Make testing more pragmatic with Continuous Delivery

Using GitHub Actions, we saw how to run tests automatically thanks to another computer, and for free.

But what if we were able to trigger a deployment to our production environment whenever the tests on our main branch pass?

Add the following step:

- name: Deploy on production
  run: curl -X POST ${{ secrets.DEPLOYMENT_URL }}
  if: github.ref == 'refs/heads/main' && success()
  1. We run a command that makes a POST request to a secret URL (in my case, I’m using Ploi to manage my server and they offer a hook that you can call for that).
  2. This command runs only when the workflow is a success. We also make sure it happens on the main branch only. (With this configuration, the workflow runs on all branches. You can customize that if you want.)

Learn how to add secrets values in your GitHub Actions so you don’t leak confidential credentials to contributors.

Confirm bug fixes by writing tests

One rock-solid strategy for testing, especially when coupled with CI and CD (continuous integration and continuous deployment, is to write a test to confirm a bug has been fixed.

Imagine the following catastrophe scenario:

  1. You noticed that your contact form is not checking for a valid sender email.
  2. You fix the bug by using Laravel’s validator.
  3. Some day, you noticed that the bug came back because you unintentionally changed something that affected the contact form. And the worst of this? You have no idea when it happened.

What an embarassement!

Luckily, there’s an easy way to make sure this doesn’t happen again: write a test that ensures your contact form only accepts a valid sender email address.

it('requires a valid email address', function () {
	$this
		->post('/contact', [
			'email' => 'some-invalid-email-address',
			'message' => fake()->paragraph(),
		])
		->assertInvalid(['email']);
});

Now, each time you push code to your Git repository, your CI environment will run the tests and prevent deployments in case the data coming from your contact form isn’t validated as expected.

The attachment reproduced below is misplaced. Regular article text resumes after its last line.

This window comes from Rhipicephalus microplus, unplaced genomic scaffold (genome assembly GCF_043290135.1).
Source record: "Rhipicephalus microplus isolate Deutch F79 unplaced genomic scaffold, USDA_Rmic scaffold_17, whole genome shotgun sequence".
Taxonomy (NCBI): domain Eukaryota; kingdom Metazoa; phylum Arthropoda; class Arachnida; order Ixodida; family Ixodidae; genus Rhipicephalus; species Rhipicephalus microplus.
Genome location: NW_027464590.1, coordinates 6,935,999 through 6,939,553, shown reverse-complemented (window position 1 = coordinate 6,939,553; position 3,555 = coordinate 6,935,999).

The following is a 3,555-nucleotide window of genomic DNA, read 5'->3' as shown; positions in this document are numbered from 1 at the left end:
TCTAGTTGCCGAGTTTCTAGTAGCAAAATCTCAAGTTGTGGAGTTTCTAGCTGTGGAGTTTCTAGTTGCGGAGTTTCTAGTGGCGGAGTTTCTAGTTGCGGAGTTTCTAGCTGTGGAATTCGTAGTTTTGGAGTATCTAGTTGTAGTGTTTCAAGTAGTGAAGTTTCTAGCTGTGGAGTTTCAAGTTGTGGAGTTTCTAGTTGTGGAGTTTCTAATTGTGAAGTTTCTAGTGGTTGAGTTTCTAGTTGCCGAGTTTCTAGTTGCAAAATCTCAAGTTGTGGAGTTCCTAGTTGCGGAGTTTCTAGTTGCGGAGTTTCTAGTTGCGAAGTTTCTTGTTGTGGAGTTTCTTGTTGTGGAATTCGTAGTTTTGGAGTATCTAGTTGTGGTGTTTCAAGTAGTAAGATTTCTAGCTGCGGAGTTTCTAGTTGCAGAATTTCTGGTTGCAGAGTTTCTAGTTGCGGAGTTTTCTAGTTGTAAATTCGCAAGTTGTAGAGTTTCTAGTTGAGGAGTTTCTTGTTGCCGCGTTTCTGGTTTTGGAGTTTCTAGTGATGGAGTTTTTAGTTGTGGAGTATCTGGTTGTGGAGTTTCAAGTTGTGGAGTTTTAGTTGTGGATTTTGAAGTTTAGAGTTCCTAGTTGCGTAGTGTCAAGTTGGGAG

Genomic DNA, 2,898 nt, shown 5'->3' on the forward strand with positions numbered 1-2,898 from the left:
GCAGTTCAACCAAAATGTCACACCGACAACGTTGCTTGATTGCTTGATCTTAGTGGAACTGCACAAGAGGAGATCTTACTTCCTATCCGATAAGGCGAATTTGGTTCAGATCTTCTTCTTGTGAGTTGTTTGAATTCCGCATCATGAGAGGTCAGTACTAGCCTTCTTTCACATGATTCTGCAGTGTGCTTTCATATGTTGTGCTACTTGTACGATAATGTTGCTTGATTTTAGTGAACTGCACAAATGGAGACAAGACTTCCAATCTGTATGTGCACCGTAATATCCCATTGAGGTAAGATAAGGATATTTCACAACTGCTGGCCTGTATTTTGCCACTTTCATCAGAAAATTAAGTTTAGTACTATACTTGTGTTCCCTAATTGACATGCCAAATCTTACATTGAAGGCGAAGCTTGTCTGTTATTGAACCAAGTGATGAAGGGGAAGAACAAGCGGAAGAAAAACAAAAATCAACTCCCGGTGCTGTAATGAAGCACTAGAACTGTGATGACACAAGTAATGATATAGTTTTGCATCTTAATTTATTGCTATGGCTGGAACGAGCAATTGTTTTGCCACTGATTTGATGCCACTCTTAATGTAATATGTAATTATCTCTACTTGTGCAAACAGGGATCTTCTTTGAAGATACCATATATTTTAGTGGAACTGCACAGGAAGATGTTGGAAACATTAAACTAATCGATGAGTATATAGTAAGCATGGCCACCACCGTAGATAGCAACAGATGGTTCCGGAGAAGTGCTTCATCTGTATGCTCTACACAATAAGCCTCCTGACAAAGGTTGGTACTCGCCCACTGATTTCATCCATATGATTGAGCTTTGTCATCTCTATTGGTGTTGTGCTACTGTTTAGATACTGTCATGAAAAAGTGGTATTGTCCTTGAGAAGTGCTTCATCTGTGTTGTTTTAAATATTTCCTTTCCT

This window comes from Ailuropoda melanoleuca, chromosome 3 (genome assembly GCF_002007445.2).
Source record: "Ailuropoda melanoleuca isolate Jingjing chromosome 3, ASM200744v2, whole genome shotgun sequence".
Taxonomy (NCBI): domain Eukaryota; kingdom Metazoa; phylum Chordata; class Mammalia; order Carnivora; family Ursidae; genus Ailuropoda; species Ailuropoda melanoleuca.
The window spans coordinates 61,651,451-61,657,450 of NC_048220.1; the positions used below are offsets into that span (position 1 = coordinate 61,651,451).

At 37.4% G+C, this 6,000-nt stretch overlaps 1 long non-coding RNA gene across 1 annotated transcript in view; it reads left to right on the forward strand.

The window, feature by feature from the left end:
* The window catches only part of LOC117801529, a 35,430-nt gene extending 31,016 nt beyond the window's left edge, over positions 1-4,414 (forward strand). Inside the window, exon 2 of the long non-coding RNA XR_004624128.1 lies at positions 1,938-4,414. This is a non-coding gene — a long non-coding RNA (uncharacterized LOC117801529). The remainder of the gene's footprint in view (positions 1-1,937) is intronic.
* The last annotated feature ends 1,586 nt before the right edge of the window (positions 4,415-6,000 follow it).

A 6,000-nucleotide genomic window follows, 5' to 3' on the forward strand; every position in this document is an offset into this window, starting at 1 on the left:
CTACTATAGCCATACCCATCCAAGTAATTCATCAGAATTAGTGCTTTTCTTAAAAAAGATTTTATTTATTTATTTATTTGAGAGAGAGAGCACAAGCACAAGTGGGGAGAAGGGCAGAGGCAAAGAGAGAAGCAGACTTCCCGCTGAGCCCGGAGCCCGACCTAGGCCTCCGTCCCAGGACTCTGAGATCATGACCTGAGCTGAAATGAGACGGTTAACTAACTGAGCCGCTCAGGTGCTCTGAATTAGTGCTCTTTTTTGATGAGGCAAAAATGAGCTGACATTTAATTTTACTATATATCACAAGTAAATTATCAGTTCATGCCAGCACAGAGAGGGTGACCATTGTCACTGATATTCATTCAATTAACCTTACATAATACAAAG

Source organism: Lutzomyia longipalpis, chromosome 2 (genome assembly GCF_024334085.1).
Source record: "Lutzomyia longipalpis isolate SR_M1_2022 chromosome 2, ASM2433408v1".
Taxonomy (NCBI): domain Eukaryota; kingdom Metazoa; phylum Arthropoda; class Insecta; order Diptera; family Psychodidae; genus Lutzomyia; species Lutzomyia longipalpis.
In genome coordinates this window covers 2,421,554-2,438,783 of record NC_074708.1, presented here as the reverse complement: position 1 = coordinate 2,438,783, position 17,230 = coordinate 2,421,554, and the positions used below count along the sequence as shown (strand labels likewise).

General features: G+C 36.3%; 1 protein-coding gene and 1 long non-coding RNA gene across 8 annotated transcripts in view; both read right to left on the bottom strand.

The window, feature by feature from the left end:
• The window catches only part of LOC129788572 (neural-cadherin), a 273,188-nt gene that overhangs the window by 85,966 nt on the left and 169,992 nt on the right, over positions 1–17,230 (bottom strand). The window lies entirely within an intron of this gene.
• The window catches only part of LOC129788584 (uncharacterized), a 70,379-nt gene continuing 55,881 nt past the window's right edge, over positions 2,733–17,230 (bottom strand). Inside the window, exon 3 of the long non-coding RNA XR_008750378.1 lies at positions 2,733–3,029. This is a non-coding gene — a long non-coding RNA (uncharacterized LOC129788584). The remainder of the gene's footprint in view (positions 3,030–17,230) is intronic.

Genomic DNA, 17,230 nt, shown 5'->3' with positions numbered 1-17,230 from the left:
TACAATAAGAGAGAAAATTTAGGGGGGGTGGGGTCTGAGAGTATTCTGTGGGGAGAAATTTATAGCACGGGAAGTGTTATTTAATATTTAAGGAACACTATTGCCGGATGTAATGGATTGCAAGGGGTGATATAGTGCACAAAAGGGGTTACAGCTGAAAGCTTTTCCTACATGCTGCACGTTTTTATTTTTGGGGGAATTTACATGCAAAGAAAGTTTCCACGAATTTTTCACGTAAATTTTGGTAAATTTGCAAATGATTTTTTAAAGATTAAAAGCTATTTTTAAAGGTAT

Make testing more joyful by not overthinking it

When you get comfortable with testing, you will be tempted to anticipate every edge case.

In my experience, the real problems are almost impossible to anticipate. Let your users discover them (that’s inevitable), and fix them once and for all by writing tests for them just like we discussed earlier.

My strategy is to write tests for the happy paths (e.g. “test the contact form works as expected”) and the obvious non-happy paths (e.g. “test the contact form needs a valid email address”). That’s it. After that, let your users uncovered the trickier bugs.

That being said, most of the time, your users won’t tell you what’s wrong with your applications and they’ll just leave. Therefore, you must use the appropriate tooling if you want to passively collect valuable feedback.

Error monitoring tools like Flare or Sentry can notify you whenever an error has been encountered by your users. They provide tons of technical information to help you pinpoint which part of your code is at fault, you can mark issues as resolved and get a notification in case of a regression, and more!

That being said, if you apply the strategy I gave you in the previous section, you shouldn’t get any regression. Every one of your bug fixes will stick like perpetual glue. 😎

Provide input and test the output

Tests are about providing an input and testing that you get the expected output.

The way your code is implemented is irrelevant. Good tests don’t need to change if the specifications of the feature don’t change.

Imagine: you have a feature that generates an image dynamically depending on some input. You may have used GD until now, but it’s time to switch to Imagick because it supports a feature GD doesn’t have or has fewer bugs.

You shouldn’t have to change your test to ensure the feature works. In that case, I’d just constrain the project to the latest major version of the extension:

composer require ext-imagick:^3.7

But wait, there’s more than that

If you want to keep leveling up in testing, you may be interested in checking out Battle Ready Laravel by Ash Allen.

This book has been a compelling read so far. I’m not the kind of person who finishes books in one go, but I can tell you it’s packed with tons of actionable tips and expert advice to help you ensure your Laravel apps are not just built, but wait for it… battle-ready! And testing is a big (really big) part of this. If you’re looking to enhance your application’s robustness, this book is a must.

I won’t disclose everything inside it, but the website provides a pretty good overview and even a free sample.

Check out Battle Ready Laravel

Battle Ready Laravel by Ash Allen